Title Banner - Alcohol and Highway Safety 2001: A Review of the State of Knowledge

1. Introduction

This report is a comprehensive review of the state of knowledge of alcohol-impaired driving. The review covers the entire spectrum of related research, from the nature of the societal problem created by alcohol-impaired driving on through the description and effects of programs that have addressed that problem. The review covers scientific literature published since 1990. A special review of the scientific literature about drivers who have been convicted more than once of driving while impaired by alcohol (DWI) was also performed under this contract, and has been published as a separate report (Jones and Lacey, 2000).


More than thirty years have passed since the first comprehensive review of the state of knowledge about alcohol and highway safety conducted by the U.S. Department of Transportation (1968). NHTSA has sponsored three updates of the landmark 1968 study, the first published in 1978 (Jones and Joscelyn, 1978), the second in 1985 (U.S. Department of Transportation NHTSA, 1985), and the third in 1989 (Jones and Lacey, 1998a). The 1978 update was a complete re-work, both in form and content. It re-examined the literature used in the prior review, added new material published since 1968, and developed a new structure for integrating and synthesizing the material.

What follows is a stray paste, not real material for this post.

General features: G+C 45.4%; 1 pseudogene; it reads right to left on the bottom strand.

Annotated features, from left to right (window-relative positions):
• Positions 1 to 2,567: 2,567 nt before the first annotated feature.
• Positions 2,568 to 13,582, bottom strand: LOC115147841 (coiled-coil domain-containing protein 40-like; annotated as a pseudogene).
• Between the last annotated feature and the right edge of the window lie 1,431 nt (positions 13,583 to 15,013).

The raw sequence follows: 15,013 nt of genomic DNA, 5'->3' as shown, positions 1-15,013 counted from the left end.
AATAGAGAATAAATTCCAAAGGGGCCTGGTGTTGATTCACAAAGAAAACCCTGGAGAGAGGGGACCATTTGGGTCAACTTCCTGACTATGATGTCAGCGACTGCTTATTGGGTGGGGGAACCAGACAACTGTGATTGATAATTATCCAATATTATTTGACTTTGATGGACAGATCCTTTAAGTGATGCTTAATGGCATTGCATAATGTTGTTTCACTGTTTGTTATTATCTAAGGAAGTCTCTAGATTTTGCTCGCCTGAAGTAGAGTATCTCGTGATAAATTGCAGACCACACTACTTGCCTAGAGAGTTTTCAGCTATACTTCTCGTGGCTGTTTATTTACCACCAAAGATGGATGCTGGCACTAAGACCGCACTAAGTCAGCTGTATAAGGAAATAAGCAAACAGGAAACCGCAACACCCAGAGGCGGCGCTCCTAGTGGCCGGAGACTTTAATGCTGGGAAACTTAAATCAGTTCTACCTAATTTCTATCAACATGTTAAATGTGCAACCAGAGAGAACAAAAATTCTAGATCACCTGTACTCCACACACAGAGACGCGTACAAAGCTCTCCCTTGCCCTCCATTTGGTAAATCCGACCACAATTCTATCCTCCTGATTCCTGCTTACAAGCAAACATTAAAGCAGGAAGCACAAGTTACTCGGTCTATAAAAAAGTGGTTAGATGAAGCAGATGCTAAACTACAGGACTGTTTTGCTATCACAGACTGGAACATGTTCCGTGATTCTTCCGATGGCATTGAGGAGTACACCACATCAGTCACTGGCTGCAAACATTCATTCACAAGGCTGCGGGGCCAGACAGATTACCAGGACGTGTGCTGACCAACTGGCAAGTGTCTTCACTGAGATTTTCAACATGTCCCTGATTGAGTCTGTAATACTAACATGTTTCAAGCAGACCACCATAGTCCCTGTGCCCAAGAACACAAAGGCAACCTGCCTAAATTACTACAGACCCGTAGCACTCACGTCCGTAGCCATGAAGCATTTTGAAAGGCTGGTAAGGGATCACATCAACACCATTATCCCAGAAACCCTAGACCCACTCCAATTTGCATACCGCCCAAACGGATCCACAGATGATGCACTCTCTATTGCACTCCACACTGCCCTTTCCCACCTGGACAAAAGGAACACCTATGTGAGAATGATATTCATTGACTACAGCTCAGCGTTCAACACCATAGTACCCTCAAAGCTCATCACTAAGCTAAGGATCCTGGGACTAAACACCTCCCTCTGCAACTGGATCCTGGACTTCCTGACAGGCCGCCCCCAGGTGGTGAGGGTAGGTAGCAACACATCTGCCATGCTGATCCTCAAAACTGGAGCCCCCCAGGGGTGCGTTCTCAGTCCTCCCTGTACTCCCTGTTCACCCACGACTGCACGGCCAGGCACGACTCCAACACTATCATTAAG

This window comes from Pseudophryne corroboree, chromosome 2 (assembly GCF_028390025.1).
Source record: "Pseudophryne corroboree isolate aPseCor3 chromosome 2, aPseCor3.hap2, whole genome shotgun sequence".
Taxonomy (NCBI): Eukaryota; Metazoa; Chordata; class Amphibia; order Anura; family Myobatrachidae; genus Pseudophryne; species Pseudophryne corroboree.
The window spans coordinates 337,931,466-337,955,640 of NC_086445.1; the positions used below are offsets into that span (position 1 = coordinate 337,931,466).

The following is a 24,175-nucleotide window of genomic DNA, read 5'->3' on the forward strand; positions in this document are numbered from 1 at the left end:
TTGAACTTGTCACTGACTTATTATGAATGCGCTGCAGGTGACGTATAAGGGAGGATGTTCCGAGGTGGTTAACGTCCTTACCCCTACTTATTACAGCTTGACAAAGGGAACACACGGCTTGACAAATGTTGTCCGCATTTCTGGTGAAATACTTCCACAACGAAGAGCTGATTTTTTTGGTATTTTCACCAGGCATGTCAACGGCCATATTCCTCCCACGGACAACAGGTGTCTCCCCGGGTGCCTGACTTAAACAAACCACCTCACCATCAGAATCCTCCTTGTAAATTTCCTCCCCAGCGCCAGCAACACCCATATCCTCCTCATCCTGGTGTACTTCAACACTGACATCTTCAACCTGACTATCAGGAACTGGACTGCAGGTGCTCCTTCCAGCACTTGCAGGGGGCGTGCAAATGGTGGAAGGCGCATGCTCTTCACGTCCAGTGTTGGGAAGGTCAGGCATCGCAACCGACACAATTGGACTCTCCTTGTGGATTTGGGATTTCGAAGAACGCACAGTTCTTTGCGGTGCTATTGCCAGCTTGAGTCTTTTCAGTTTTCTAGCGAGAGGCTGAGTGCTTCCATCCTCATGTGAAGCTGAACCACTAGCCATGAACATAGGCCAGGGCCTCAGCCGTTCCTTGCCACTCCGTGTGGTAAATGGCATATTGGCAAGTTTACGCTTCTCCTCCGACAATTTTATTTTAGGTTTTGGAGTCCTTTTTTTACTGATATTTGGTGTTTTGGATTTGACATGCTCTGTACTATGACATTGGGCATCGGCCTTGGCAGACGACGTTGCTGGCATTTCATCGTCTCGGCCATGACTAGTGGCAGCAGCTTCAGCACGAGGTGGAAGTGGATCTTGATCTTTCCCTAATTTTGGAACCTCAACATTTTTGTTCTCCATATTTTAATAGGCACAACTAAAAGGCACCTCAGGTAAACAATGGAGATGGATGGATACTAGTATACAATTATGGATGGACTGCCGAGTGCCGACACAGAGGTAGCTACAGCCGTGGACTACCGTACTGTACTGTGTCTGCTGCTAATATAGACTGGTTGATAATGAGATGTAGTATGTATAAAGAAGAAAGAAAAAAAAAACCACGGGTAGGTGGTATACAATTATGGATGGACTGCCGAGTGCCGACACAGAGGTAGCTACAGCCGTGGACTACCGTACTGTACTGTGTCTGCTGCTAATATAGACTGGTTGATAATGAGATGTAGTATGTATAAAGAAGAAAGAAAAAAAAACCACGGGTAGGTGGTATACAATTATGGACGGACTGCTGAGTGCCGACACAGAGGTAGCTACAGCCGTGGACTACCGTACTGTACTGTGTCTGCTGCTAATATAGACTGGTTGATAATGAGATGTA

The 1985 update had more modest objectives. Called an "interim update" by its author, it included the "most clearly important studies and findings from the period from January 1978 to December 1982," and left "large portions of the original. . .intact." The 1985 update included the citations from the 1978 report in a separate section from the citations used in the 1985 report. Together, the two reports contain some 500 citations.

The third and most recent NHTSA-sponsored comprehensive review (Jones and Lacey, 1989) covered the same subject matter as the 1978 review, but its focus was more restricted, concentrating on trends and new developments in the field since 1978.

Shortly after completing the 1989 review, NHTSA sponsored an in-depth review of the literature on alcohol-crash countermeasures published during the period 1980-1989 (Jones and Lacey, 1991a; Jones and Lacey, 1991b). This review was the first of the NHTSA-sponsored reviews to incorporate separate critical reviews of each of the more important documents, most of which were cited in a synthesis of the literature.

The last NHTSA-sponsored review (Jones and Lacey, 1998a) was limited to research dealing with characteristics of drinking-drivers and drinking-driving that are associated with increased levels of alcohol-crash risk and/or alcohol-crash incidence. It covered the period 1989-1994.

Two other comprehensive treatments of the subject have been conducted since 1978. The first was the report of the Presidential Commission on Drunk Driving (1983). It incorporated commentary and opinions, as well as literature, but its objective was to generate action rather than to provide an integrated source of information.